Hand Loading for Long Range 3: Where’s my rilflings and where should I put them?

So having prepped and primed our brass & sorted our bullets into identical lots now we need to know at what overall length we need to seat the bullet into the case. How do we figure that out?
Well there are a few ways to establish a great starting point, and after that during our load refinement the rifle will tell us what it wants- exactly what it wants.

So there are a number of ways of determining at what overall length (OAL) a loaded round’s bullet is engaging the riflings. I’m gonna cover my favorite. I feel it is the quickest and best way.


It is done by using a cleaning rod, a blunt patch jag and two rod stops. If your unfamiliar with rod stops, they are just that. Small round collars that clamp onto you rod to allow it only to go into the bore so far. This is normally used when stroking a bore with JB bore cleaner, ISSO paste, etc. so that the particular jag, brush or felt pellets your using to JB with do not pop out of the muzzle causing you to have to re-affix your JB/ISSO holder.

Rod stops at Brownells.com

There is a fine all stainless steel rig made for this purpose sold at Sinclair, but it is a good bit more expensive than simple & cheap cleaning rod stops.
Here they are...

Here's mine I'm referring to in this instructional:



Okay. First let’s wipe off the lugs on our bolt as well as the locking lugs of the action to ensure they are engaging bare metal to bare metal, without powder residue, grit or carbon pinned in between which would throw our measurement off by many thousandths. Make sure the bolt face is clean as well.

Close the bolt on an EMPTY chamber and to make this is an idiot proof operation let’s go ahead and put the trigger safety on. The following actions are easiest done by sitting the butt of the rifle on the floor with the weapon vertical. Bungee the barrel to the back of a chair or workbench (etc.) so it’s held in place. I in the past also have sat in a chair, placed the rifle butt on the floor and held the rifle vertical between my knees. Either needfully frees both hands to manipulate the rod and rod stops.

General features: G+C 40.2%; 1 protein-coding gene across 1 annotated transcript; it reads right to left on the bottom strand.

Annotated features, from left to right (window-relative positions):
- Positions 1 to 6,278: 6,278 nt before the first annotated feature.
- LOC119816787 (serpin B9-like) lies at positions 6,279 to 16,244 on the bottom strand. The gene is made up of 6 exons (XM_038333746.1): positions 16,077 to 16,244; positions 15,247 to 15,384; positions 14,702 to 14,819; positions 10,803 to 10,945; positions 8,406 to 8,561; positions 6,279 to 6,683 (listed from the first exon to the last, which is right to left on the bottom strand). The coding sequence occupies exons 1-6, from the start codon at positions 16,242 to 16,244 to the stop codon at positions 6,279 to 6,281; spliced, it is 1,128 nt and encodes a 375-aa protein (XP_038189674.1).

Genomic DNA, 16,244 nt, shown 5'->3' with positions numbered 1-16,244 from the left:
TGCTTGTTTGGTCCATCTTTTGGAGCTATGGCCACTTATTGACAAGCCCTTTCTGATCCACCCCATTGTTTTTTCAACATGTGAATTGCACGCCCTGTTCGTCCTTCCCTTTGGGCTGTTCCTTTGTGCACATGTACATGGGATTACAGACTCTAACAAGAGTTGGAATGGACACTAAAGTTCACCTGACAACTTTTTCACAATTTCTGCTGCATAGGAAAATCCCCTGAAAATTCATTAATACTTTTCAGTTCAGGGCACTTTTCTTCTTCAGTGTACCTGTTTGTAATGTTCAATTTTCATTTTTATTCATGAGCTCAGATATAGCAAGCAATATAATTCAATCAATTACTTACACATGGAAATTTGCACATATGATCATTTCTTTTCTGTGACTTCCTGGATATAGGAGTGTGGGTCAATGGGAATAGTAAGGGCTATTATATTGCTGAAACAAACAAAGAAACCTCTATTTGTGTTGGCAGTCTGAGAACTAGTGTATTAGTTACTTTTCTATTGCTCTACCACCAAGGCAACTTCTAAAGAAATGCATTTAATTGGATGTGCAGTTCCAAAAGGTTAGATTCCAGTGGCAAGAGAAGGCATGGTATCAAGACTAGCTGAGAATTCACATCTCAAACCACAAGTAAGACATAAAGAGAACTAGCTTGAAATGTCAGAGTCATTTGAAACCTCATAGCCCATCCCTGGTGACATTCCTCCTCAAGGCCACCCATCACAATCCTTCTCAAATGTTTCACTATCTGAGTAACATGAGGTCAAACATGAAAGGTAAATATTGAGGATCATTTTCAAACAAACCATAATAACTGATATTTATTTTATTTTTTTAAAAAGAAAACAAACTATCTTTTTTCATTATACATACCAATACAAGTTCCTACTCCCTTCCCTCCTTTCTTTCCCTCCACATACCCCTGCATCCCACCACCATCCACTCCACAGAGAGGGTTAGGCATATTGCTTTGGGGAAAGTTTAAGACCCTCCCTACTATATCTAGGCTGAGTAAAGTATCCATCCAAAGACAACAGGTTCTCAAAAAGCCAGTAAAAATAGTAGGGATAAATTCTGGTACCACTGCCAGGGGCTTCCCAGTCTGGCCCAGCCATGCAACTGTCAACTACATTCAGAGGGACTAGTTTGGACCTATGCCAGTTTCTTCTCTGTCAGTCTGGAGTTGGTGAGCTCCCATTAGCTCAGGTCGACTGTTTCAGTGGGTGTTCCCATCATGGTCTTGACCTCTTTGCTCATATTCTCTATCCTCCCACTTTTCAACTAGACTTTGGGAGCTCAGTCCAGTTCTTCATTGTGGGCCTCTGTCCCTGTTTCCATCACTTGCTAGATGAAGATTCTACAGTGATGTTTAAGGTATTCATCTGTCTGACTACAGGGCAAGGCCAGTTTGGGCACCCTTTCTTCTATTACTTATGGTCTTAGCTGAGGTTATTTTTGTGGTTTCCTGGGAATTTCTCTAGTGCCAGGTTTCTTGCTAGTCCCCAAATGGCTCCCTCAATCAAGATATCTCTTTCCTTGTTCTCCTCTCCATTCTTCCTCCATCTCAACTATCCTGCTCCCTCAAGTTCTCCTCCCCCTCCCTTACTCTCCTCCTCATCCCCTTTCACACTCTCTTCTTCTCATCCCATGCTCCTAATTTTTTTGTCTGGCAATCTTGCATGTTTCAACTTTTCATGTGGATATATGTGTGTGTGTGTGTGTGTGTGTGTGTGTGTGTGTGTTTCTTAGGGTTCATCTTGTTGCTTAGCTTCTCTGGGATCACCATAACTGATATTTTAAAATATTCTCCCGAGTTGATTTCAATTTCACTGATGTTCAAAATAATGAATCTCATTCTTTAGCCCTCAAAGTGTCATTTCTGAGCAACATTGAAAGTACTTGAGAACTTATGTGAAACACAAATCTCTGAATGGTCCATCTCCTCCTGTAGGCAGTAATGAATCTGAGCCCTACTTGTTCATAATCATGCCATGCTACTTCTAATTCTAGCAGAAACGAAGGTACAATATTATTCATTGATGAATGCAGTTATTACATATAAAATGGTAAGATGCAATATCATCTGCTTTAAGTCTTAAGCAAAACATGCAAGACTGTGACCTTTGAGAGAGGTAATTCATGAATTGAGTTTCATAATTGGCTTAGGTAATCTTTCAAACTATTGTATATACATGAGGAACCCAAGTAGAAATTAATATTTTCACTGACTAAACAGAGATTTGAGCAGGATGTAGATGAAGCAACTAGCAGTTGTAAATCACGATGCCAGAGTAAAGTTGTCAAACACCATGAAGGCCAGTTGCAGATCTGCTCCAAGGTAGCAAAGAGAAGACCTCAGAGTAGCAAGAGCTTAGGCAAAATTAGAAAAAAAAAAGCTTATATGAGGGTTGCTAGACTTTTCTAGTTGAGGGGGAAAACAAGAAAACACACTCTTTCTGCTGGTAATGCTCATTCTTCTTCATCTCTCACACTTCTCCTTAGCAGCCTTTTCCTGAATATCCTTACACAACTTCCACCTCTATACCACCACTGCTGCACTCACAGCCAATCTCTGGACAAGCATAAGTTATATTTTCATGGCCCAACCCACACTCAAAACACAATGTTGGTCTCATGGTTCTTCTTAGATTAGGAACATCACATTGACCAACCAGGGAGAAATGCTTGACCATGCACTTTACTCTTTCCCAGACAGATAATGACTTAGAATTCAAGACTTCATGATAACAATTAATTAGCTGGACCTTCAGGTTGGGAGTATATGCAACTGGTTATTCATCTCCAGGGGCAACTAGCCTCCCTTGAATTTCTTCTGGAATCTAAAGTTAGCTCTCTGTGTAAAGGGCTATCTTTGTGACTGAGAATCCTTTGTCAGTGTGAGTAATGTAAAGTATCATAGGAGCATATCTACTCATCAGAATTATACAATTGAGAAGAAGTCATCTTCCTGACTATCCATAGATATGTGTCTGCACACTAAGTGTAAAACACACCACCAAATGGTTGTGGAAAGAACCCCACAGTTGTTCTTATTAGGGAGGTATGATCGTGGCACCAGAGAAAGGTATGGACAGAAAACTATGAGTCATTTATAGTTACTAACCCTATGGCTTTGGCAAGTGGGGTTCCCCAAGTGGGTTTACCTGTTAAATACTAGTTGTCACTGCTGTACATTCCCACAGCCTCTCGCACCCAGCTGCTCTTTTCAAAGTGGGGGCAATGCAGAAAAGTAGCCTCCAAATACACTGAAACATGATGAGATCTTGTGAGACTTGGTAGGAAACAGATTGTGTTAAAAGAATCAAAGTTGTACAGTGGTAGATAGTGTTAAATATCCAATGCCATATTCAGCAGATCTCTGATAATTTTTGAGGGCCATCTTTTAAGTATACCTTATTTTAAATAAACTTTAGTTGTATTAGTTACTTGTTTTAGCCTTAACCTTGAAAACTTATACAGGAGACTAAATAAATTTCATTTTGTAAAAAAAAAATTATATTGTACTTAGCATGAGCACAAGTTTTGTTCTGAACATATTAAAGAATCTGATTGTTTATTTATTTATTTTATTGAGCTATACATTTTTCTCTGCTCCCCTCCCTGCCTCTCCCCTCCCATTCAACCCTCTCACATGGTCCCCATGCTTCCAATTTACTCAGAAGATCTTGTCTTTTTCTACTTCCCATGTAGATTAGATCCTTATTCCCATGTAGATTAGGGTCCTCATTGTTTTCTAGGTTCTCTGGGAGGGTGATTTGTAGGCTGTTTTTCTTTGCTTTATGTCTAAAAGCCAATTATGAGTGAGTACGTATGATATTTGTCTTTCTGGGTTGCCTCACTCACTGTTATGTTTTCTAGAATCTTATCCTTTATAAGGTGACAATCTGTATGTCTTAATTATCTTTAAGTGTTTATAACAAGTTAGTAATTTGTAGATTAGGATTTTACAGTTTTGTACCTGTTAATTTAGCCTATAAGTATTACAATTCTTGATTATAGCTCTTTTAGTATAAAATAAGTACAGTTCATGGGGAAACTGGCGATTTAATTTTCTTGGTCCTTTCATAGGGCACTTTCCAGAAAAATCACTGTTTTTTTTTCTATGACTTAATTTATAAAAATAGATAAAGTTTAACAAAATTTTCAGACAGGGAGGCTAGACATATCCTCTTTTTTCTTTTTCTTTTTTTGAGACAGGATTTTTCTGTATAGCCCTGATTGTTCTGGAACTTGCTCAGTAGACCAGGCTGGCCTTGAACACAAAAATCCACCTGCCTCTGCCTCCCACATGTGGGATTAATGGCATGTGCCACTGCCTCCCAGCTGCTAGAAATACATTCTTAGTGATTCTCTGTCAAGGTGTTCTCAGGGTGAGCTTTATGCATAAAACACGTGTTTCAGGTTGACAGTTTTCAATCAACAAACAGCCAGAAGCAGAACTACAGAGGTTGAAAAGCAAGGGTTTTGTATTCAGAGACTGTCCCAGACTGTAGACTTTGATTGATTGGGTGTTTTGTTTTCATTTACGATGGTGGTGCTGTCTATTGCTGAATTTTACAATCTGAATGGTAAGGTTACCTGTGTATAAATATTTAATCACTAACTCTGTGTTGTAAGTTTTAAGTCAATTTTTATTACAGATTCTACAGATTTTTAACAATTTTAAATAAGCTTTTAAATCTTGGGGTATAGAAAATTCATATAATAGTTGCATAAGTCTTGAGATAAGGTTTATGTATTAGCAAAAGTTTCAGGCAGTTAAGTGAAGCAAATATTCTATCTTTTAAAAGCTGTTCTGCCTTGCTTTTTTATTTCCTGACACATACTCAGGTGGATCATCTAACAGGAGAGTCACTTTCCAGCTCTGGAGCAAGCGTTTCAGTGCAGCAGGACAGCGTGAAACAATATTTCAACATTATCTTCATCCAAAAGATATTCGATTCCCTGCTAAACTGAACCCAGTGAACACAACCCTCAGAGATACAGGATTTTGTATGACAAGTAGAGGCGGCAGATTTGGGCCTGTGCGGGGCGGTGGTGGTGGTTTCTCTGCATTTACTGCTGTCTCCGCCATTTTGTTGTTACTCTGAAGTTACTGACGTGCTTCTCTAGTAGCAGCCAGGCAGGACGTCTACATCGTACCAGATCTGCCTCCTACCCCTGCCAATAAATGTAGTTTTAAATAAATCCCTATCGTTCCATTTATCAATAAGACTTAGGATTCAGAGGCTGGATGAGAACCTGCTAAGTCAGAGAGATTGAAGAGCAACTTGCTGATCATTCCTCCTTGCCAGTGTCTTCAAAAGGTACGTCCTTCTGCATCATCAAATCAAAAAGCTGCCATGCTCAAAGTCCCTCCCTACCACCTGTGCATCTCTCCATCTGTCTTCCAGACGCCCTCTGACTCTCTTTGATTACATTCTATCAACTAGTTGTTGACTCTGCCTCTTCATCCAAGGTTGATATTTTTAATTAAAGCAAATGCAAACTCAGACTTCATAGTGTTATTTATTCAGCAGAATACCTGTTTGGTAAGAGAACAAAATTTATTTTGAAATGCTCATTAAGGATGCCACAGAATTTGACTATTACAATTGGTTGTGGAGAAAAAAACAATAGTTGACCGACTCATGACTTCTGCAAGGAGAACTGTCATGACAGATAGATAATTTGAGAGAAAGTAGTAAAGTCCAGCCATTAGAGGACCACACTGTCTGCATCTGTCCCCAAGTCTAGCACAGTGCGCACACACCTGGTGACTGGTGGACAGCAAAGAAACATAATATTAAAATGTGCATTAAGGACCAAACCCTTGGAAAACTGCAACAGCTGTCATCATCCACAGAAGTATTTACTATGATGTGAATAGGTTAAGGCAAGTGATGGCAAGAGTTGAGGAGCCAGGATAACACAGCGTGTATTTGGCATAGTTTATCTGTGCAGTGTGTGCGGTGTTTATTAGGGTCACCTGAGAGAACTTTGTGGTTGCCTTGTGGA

Now with the rod stops and blunt jag already on the cleaning rod go ahead and insert the cleaning rod into the muzzle end of the barrel and down the bore until the blunt jag is resting snugly against the bolt face.

Now we need to “zero out” our rod stops. We do this by holding the cleaning rod into the bore and snug against the bolt face. While holding there slide BOTH rod stops down snugly against the muzzle and tighten down the thumbscrews locking them in place. GAS GUNNER: pushing the rod against the bolt face you will feel it spring back a little then stop solidly. Make sure you have it pushed to a solid stop past the springiness.

Here's a picture of my stop's zero'd out on my rifle:




(What’s that you say? Sexy brake? Thanks I just made it this past week. It is my first ever and I thought it up, designed it and made it all while… well as i was making it! I tried it today. It works GREAT, but evidently it’s louder than the cries from hell. After I fired the first shot, everybody started backing away from the firing line! Great, they were a distraction anyway… : )

Now we need to take a resized, UNPRIMED (as in no primer) case, containing NO POWDER and seat a bullet long. Say .200” longer than book spec for the bullet you are using. Take this dummy round and gently slide it into the chamber. Bring the bolt up VERY gently behind it until you just feel the bullet touch the riflings in the bore. Now take a good rubber band and loop it over the scope and onto the back of the bolt to hold it in a forward position.